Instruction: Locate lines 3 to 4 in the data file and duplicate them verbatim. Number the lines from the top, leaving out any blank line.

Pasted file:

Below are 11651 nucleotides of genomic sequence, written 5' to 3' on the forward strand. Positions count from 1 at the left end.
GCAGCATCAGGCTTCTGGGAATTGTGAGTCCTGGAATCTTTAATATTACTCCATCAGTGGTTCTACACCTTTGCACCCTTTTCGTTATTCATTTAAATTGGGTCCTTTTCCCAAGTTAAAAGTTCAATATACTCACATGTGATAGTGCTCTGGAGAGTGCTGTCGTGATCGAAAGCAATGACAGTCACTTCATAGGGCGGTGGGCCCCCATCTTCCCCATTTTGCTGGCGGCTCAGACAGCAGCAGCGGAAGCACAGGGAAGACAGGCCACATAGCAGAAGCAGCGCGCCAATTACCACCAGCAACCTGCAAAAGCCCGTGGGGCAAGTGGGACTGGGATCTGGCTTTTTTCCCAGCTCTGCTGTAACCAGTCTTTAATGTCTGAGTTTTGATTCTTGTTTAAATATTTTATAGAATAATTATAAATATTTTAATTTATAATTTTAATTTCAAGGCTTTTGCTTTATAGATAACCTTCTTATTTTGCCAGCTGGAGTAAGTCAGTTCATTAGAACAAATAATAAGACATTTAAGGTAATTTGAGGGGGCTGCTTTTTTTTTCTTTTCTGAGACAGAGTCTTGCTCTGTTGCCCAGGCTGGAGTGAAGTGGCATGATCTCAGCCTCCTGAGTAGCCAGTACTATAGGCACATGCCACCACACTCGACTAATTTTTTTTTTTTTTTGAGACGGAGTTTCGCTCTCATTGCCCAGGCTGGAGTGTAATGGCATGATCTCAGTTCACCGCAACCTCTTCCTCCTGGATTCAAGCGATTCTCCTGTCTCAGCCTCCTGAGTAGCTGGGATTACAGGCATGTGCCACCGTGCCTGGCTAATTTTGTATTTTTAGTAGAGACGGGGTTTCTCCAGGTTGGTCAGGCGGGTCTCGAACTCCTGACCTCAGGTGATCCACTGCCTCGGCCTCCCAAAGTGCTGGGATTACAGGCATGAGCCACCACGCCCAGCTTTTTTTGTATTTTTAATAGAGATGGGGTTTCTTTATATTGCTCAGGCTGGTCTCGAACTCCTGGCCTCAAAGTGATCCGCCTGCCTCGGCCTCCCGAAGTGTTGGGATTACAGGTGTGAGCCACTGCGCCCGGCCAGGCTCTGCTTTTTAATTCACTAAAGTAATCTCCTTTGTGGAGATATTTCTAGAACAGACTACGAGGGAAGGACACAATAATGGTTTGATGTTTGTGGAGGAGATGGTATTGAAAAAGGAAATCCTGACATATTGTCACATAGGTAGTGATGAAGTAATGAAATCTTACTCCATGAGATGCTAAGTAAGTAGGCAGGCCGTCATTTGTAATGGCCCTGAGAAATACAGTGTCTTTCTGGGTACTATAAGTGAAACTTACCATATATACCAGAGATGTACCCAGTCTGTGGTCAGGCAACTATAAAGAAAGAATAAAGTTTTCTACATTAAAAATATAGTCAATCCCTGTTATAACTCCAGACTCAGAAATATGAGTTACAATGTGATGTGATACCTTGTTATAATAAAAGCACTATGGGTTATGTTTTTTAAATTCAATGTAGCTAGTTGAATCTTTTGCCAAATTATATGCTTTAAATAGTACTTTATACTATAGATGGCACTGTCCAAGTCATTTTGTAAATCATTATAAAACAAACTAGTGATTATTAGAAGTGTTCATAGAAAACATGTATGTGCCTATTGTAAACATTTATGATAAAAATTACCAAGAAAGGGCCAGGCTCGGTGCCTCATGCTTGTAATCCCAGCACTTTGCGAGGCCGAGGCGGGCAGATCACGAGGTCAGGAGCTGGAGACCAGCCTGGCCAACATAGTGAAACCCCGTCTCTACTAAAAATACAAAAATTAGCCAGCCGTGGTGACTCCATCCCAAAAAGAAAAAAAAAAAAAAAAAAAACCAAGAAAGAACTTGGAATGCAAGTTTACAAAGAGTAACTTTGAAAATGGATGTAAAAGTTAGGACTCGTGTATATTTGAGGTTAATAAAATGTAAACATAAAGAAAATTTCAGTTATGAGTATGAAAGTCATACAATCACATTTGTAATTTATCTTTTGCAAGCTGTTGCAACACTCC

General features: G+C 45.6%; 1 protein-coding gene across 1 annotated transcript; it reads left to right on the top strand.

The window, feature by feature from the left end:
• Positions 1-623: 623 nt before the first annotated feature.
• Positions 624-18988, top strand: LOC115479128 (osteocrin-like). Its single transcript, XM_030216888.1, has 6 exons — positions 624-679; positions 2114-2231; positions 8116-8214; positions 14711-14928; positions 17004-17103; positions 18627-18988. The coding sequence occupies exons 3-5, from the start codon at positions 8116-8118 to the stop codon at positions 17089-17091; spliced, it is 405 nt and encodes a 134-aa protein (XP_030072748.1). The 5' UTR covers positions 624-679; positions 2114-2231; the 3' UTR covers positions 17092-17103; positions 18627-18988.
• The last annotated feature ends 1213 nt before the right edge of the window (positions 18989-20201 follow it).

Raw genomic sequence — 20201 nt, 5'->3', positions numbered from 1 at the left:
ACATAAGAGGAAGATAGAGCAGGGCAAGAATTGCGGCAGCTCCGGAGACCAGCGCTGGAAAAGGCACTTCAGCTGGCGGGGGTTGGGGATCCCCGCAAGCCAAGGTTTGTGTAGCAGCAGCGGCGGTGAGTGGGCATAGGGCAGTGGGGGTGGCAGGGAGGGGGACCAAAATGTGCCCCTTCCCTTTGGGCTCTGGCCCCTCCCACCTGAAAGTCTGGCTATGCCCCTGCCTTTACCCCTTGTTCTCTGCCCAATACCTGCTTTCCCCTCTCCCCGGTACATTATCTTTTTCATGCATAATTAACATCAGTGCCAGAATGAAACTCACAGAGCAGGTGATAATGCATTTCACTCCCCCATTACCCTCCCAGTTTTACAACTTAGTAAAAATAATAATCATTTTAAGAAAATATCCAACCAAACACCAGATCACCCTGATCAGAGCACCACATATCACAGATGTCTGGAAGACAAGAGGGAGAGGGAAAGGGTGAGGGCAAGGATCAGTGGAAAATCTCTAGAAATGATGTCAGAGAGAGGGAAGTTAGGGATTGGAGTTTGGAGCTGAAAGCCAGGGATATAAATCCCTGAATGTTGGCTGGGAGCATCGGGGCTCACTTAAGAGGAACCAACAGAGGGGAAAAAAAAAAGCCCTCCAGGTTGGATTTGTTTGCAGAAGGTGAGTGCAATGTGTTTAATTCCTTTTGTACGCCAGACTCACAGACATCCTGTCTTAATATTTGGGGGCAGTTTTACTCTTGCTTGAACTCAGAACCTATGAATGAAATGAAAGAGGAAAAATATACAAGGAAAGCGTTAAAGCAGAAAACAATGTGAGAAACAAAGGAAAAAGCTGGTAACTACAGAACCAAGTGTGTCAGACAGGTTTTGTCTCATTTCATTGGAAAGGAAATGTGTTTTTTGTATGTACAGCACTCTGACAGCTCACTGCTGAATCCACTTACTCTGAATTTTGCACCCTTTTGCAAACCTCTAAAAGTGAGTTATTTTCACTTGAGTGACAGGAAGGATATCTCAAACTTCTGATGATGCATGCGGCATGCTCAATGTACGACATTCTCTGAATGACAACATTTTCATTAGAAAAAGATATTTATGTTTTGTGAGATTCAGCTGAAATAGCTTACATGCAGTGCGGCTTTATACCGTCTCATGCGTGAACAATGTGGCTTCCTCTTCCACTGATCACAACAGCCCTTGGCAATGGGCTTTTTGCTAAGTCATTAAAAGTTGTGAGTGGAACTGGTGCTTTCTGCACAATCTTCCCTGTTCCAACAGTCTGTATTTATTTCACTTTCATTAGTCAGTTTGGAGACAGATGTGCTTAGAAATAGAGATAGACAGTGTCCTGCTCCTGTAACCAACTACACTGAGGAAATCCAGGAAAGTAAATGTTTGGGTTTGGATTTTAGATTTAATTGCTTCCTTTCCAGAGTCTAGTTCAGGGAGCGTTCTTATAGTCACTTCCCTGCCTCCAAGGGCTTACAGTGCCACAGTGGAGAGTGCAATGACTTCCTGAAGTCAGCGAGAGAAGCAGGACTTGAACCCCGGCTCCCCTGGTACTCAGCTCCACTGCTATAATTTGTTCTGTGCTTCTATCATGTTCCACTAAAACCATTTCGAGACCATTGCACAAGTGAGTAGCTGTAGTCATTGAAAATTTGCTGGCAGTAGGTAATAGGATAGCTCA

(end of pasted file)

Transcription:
General features: G+C 45.6%; 1 protein-coding gene across 1 annotated transcript; it reads left to right on the top strand.

The window, feature by feature from the left end: